I could also take issue with Doom’s visuals, but they’re here to serve the gameplay, not to offer Uncharted levels of spectacle or Splatoon-esque color palettes. There’s been some mention of the violence and gore present, but in reality, it’s entirely in keeping with the game’s overall ethos. These monsters are the product of capitalism gone wrong and a heavy dose of Hell. They should be blasted into gooey chunks, never to harm another human. Ripping a demon’s arm off and bashing it around the head, splitting another in half with the chainsaw, then exploding a bunch more with the BFG9000 — it’s all part of the blood-soaked, body-part strewn action, while tying neatly into the mild sense of horror that inhabits Doom’s world. Sure, the actual game isn’t that pretty, relying on oranges and browns for the most part, and yes, someone cranked the “shiny” setting up to eleven, so every surface and weapon gleams, but Doom doesn’t care what you think about its looks. You should be getting on with the action, soldier.

While the ten-hour campaign (it’s longer if you choose to explore every collectible) is an adrenaline-soaked retro-inspired joy, Doom’s other elements fall flat. Bethesda should have taken inspiration from its Wolfenstein reboot and made the game single-player only. Whereas the main campaign has its roots in old-school excitement, the multiplayer is a bizarre melding of battle arenas of old and Call of Duty. Players are restricted to just a two-weapon loadout, only certain weapons are made available on the map (as are health and armor) and overall there’s a sense that something isn’t quite gelling. There’s the usual modes found in other multiplayer games, such as Team Deathmatch and Soul Harvest (instead of collecting dog tags, like in other games, you’ll collect souls), as well as more Doom-specific options, such as a mode where players fight for control of a giant demon. The demon is a one-shot kill, making it a powerful force to control, but killing it as a human character unlocks more points, making for an intense tug-of-war as each side racks up the kills. Unfortunately, it’s battling against an overall imbalance: much like Destiny and Evolve when they launched, Doom often doesn’t care about levels, instead pitting more experienced players against those new to online play. Factor in some bizarrely long loading times, another night where the game refused to load any multiplayer matches on Xbox One (id Software and Bethesda recommend port forwarding on routers, which is going to put many off even bothering), and a relatively low number of players, and Doom’s multiplayer looks set to become a ghost town in the not-too-distant future.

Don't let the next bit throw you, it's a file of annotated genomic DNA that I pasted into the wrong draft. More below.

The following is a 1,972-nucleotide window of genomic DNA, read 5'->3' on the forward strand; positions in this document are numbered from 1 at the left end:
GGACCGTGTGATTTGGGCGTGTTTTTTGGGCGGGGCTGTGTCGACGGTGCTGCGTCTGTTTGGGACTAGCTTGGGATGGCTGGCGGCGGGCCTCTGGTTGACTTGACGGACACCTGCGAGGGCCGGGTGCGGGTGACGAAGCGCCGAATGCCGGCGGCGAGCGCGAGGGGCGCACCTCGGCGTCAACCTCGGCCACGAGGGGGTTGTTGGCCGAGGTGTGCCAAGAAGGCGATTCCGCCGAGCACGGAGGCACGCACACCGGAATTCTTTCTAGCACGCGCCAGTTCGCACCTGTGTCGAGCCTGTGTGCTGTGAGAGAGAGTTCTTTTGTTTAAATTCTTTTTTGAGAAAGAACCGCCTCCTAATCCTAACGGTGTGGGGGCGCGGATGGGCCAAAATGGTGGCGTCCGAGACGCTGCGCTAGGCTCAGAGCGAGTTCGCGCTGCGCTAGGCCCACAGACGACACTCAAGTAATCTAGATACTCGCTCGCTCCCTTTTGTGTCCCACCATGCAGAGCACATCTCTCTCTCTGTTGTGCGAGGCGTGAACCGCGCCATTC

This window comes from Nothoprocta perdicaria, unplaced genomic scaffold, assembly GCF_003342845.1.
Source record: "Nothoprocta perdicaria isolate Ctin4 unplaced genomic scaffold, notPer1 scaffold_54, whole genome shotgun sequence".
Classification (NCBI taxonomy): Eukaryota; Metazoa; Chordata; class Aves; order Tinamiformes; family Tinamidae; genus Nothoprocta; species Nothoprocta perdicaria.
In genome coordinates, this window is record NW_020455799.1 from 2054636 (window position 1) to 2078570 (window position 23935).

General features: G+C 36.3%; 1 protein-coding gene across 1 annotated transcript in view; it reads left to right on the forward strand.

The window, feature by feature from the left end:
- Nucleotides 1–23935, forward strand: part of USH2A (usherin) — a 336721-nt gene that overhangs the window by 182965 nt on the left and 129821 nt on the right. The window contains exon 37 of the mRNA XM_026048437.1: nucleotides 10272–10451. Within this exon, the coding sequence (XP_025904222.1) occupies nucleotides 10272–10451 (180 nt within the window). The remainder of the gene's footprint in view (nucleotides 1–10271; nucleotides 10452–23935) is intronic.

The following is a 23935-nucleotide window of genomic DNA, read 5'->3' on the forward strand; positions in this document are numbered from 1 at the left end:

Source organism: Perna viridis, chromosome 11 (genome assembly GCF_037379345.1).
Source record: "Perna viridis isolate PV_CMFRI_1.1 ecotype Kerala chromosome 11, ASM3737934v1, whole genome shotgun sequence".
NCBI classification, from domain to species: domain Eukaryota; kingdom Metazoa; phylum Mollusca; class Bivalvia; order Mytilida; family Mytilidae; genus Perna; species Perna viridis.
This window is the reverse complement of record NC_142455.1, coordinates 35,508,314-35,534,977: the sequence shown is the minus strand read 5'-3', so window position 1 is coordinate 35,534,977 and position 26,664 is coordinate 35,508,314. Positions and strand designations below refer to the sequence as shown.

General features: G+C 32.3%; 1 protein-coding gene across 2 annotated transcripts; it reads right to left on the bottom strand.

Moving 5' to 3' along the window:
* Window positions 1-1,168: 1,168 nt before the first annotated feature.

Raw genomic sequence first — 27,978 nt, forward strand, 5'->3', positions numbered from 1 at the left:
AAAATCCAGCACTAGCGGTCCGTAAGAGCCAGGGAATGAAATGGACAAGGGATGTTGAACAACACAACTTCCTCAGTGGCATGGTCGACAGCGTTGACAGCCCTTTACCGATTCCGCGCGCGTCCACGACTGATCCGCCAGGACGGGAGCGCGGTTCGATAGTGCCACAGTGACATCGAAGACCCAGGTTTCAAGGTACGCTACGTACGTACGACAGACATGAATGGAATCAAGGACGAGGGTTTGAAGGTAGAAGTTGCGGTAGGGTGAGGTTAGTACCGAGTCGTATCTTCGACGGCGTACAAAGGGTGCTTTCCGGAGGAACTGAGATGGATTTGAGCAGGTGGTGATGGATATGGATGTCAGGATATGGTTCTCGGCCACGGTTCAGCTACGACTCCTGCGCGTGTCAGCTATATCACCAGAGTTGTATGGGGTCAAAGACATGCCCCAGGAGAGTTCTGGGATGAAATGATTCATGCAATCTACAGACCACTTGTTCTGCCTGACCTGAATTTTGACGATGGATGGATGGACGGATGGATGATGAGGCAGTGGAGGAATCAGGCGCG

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SnapMap, however, is a much more curious thing. Essentially a level editor, it’s a deep tool, allowing users to create their own levels, from dungeon shooters to mini-games to even recreating classic Doom levels of yore. With a couple of friends and some of the featured maps, it could turn out to be a more compelling addition than the actual multiplayer.

Taken as a whole, Doom is a bit of a mixed bag. Its soundtrack grates, its unstable multiplayer is passable at best, and its devotion to retro game design can lead to fatigue in later stages of the main game. But none of that should dissuade fans of the series, or those burned out by the numerous generic sequels of the mainstream first-person shooter games, from giving it a try. At its purest form, Doom is about action. Just you, a gun, a horde of enemies and adrenaline coursing through your veins. Sure, there’s enjoyable exploration, a welcome upgrade system and some beautiful blood spatters, but when Doom is using tools learned over twenty years ago — level design, gun type, enemy count — and steps out of the way of the player, it’s easily one of the best shooters of the year.

Doom retails for $59.99 and is available now on PC, PS4 and Xbox One.

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Rhuaridh Marr is Metro Weekly's managing editor. He can be reached at rmarr@metroweekly.com.